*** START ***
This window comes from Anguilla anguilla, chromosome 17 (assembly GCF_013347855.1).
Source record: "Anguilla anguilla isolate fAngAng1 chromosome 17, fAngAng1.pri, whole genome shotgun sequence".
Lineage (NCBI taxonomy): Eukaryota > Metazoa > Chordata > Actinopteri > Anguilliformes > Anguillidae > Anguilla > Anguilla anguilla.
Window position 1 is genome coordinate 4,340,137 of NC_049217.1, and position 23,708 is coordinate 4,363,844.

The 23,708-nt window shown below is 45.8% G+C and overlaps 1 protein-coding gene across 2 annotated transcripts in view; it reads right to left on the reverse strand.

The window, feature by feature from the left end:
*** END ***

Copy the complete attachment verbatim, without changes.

This window comes from Anguilla anguilla, chromosome 17 (assembly GCF_013347855.1).
Source record: "Anguilla anguilla isolate fAngAng1 chromosome 17, fAngAng1.pri, whole genome shotgun sequence".
Lineage (NCBI taxonomy): Eukaryota > Metazoa > Chordata > Actinopteri > Anguilliformes > Anguillidae > Anguilla > Anguilla anguilla.
Window position 1 is genome coordinate 4,340,137 of NC_049217.1, and position 23,708 is coordinate 4,363,844.

The 23,708-nt window shown below is 45.8% G+C and overlaps 1 protein-coding gene across 2 annotated transcripts in view; it reads right to left on the reverse strand.

The window, feature by feature from the left end: